#science in Twitter


Communicate science in 140 characters or less. Barely a headline or a catchy sentence to hook the reader. Every scientist who decided to open a Twitter account since 2006 (the year the platform was launched) had to adapt to this language brevity. It doesn’t seem simple but some have achieved a remarkable success.

Science recently published a list of «star» scientists on Twitter. Some famous scientists who appear on TV and radio programmes such as Neil deGrasse Tyson, Brian Cox, Richard Dawkins, Ben Goldacre or Phil Plait among others occupy prominent spots on the list. The journal wanted to check with specific cases how the so-called «Kardashian index» worked. This indicator or K-index is a provocative proposal launched during the summer by researcher Neil Hall. In a comment published in Genome Biology, Hall claimed that if Kim Kardashian – famous for being ever-present in the media and not due to any specific work she does – had millions of Twitter followers and, therefore, her comments and opinions have a great impact, the same thing might be happening in the scientific community: there might be people who become famous just because of who they are instead of for their contribution to science. Thus, Hall proposed to calculate the discrepancy between the number of followers of a scientist and the citations of their work in prestigious journals. Hall finally added that if a scientist turns out to be too «Kardashian» perhaps he had to devote less time to Twitter and more to writing articles.



«Are famous scientists worse for devoting part of their time to science communication? Shouldn’t trying to spread knowledge to a wider audience be considered an achievement instead of an inconvenience?»

Publish or popularise

The proposal was received with an intense debate on social networks and Neil Hall had to use his Twitter profile (with 1,671 followers) to clarify some aspects of the controversial K-index:

The Science article, which applied this formula to outstanding science communicators, concluded that – even in cases of the most «Kardashian» scientists – their Twitter fame was well deserve, as they accumulated a great number of citations.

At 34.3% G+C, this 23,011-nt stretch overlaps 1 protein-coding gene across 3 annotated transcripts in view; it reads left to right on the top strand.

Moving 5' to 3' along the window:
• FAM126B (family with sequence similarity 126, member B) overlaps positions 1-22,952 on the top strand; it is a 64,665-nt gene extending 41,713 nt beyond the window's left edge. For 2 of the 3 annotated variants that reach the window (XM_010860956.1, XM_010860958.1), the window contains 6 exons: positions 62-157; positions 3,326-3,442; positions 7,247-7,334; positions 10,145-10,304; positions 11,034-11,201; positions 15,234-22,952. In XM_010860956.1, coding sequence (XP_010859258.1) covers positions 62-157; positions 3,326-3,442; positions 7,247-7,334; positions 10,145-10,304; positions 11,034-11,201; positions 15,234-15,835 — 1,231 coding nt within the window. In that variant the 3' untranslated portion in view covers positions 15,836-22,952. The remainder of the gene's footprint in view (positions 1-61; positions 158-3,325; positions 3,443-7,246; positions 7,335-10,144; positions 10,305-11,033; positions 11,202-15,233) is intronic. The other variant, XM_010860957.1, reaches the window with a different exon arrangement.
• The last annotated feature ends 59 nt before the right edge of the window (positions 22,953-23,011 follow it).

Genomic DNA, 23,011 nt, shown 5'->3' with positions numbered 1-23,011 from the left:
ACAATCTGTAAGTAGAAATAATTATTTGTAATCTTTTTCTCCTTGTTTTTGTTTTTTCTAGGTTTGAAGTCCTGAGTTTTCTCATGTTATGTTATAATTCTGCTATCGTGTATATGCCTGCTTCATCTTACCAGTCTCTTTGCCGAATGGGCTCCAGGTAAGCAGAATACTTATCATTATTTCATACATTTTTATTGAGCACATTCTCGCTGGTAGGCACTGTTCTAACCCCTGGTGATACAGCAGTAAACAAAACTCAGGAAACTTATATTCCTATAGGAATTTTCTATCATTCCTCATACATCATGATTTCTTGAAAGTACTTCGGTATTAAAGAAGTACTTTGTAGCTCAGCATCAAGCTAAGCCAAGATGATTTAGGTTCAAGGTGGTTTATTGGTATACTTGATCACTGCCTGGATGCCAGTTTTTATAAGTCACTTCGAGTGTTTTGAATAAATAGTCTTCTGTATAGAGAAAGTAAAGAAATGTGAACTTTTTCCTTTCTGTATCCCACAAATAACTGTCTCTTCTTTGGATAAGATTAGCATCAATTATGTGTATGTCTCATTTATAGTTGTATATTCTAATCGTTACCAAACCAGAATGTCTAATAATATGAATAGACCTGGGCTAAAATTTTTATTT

Obviously, regardless of provocation and reaction, the topic appealed to a scientific community debate. What’s the role of popularity in author recognition for a discipline? And what’s the role of other indicators such as the h-index, which measure the amount of publications and citations in impact journals? Why should a scientist be interested in popularisation if it carries no curricular value?

The analysis in Science offered another interesting piece of data: most scientists in the highest positions of the citation ranking were not tempted by Twitter. In the sample of 50 among the 100 most cited scientists, according to the Scholarometer ranking, only a fifth had identifiable profiles on Twitter.


Twitterphobia and Twitterphilia

Is the situation similar in Spanish science? In Mètode, we wanted to verify it. Out of the 45 Spanish scientists that can be found among the most cited ones in a Thomson Reuters, list, only seven have a Twitter account. Out of these, four show scarce or no activity (no tweets or profile abandoned for over a year). Therefore, only three of them have a prominent Twitter account: Carlos Duarte, from CSIC, leads the list with 1,262 followers. Duarte had an active blog for some time in the Huffington Post, where he wrote about science. He has also collaborated with the newspaper El País. The second position is occupied by Alfonso Valencia, from CNIO, with 1,155 followers. And Miguel Araújo, also from CSIC, closes the ranking with 360 followers. The rest do not have a profile that can be identified.

Even though they don’t have a Twitter account, two of the most cited researchers do have their own website. One is the chemist Avelino Corma, Prince of Asturias Award for Research in 2014. The other case is biologist Montserrat Vilà.

However, some resistance by the most cited authors is detected regarding Twitter presence. This analysis may lead us to think that, as Hall indicated, those who are too busy writing papers don’t have the time to popularise via social networks.


The Spanish scientific Twittersphere